As legend goes, in 1871, two German adventurers, Jacob Waltz and Jacob Wisner, came to Arizona. Waltz met and fell in love with an Apache girl, Ken-tee. Her relatives soon became convinced she had betrayed the location of their secret mine. According to their ancient ones, the gold had been placed there by the Thunder God for them to use only in time of desperation. When Ken-tee led Waltz to the mine, and they returned to Phoenix with nearly $70,000 worth of gold, the tribe warriors raided within hours. While they murdered Ken-tee, the Apaches failed to kill the Dutchman Waltz.

When Waltz was eighty years old in 1890, he decided to hide the location of the mine. As legend tells it, when he had completed his mission, he told many that “you could drive a pack train over the entrance to the mine and never know it was there.”

Several months after Waltz hid the mine, he contracted pneumonia. His only reported friend was a bread baker from Louisiana named Julia Thomas. History records the great February 1891 flood, which bore down on Phoenix, as the most ruinous in the American Southwest. It is reported Waltz survived the flood by climbing into a small mesquite tree, where he was stranded until someone cut him loose and took him to Julia Thomas’s home, who was known to take in victims of the flood.

Julia tried to nurse Jacob back to health, only he was so old and his body so feeble, he couldn’t resist his illness. He died in degrees over the summer. In October 1891, he attempted to tell Julia exactly where the mine was hidden. It’s recorded he said, “. . .the northwest corner of the Superstition Mountains. The key is a stripped paloverde tree with one limb left on, a pointing arm. It points away from the rock, about halfway from between it and the rock, and two hundred yards to the east. Take the trail in. I left a number of clues.” After speaking these ominous directions, he died.

All the Dutchman’s clues seem to focus around Weaver’s Needle. . . .


rem:  What is one take-away from your book(s) that you hope readers identify with?

ROBIN:  That with God, there is always hope

rem:  There surely is. Robin, thank you so much for chatting with us on my blog today!


Where can we find you online?








“Caroll has written an engaging whodunit, with scenes that unfold expertly and keep the action moving and suspense alive. And though the romance plot line is sweetly written, the characters’ faith journeys are also deeply explored. Fans of suspense will be pleased with this light but entertaining read.”~  Publishers Weekly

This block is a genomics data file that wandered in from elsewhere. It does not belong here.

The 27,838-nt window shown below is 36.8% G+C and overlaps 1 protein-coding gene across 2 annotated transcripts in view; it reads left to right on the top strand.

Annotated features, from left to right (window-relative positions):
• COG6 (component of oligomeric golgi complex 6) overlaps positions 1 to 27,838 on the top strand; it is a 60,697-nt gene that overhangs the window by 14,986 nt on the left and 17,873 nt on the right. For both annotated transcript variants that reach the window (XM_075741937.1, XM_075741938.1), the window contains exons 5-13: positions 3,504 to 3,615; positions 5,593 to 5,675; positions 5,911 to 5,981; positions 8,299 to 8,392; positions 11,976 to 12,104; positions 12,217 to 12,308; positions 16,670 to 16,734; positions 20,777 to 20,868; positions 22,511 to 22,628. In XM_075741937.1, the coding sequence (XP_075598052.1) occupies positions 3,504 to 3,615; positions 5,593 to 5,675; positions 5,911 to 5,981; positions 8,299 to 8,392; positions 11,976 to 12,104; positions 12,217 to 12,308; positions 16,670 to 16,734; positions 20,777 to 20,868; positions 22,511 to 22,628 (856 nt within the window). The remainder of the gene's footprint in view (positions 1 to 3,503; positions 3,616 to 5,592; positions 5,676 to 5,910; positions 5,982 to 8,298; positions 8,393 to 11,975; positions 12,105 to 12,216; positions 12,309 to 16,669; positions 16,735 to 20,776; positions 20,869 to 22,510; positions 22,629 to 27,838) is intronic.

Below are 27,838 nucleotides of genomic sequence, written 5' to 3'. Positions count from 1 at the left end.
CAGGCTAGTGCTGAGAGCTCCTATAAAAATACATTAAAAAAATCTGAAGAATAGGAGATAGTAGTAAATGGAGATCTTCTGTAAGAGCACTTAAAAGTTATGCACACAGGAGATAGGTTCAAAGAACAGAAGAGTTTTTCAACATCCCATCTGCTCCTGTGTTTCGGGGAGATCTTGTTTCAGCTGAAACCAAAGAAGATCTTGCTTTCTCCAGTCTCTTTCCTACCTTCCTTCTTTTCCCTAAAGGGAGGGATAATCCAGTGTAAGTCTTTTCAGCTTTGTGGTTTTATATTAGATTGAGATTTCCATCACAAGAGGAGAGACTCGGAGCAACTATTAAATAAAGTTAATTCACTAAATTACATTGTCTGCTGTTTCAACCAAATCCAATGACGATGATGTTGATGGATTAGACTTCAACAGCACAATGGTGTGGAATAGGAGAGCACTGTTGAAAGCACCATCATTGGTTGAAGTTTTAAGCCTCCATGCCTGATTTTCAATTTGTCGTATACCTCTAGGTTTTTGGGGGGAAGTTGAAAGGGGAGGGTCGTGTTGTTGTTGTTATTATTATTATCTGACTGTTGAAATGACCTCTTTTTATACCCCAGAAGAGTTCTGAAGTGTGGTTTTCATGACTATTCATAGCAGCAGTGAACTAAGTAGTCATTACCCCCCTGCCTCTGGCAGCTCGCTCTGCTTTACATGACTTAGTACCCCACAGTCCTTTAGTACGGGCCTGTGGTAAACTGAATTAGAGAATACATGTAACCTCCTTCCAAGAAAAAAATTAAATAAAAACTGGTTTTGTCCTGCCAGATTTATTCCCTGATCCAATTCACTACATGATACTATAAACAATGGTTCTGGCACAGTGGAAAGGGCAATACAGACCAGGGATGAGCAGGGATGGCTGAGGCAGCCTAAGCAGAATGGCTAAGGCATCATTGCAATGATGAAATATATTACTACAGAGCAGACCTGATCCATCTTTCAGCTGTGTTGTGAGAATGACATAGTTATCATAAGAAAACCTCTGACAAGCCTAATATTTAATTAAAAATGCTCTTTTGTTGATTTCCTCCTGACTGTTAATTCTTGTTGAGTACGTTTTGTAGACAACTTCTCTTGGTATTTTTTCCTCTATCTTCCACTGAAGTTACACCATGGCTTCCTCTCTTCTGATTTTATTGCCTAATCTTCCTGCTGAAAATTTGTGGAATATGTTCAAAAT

#Blogwords, Chat Thursday, Author Interview, Robin Caroll, Weaver’s Needle, Native American Legends, The Legend of the Dutchman’s Lost Mine, Torrents of Destruction, Framed, Bayou Justice, To Write a Wrong, Bayou Betrayal

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Love Puts These Two On the Edge!


Grand Canyon, 1914


Society girl Amber Wynott’s wintry escape to the Grand Canyon provides a chance to pursue her dream and prove she has what it takes to be a successful architect. It doesn’t take long to realize the incredible scenery can’t hide the simmering anger between ‘railroad money’ and the struggling locals.


Which side is master builder Stone Morrison on?


Amber has met her match in the handsome, hard-headed man. He’s been directed to keep an eye on her, but when iron meets iron—oh the sparks! As their unlikely old matchmaker tells them, pride goes before a fall, and this is a bad place to fall. Will danger finally knock some sense into the pair?




Debra E. Marvin tries not to run too far from real life but the imagination born out of being an only child has a powerful draw. Besides, the voices in her head tend to agree with all the sensible things she says. She is a member of American Christian Fiction Writers, Sisters in Crime, and serves on the board of Bridges Ministry in Seneca Falls, NY. Her published novellas include, “Alarmingly Charming” in Austen in Austen Vol 1 from WhiteFire Publishing, “Desert Duet” and “Starlight Serenade” from Forget Me Not Romances, after many unpublished contest successes including two finals for the Daphne DuMaurier award. Debra works as a program assistant at Cornell University, and enjoys her family and grandchildren, obsessively buying fabric, watching British programming and traveling with her childhood friends















Blogwords, Special Edition, Featured Book, Why Not, Debra E. Marvin, Novella Collection, Valentine Matchmaker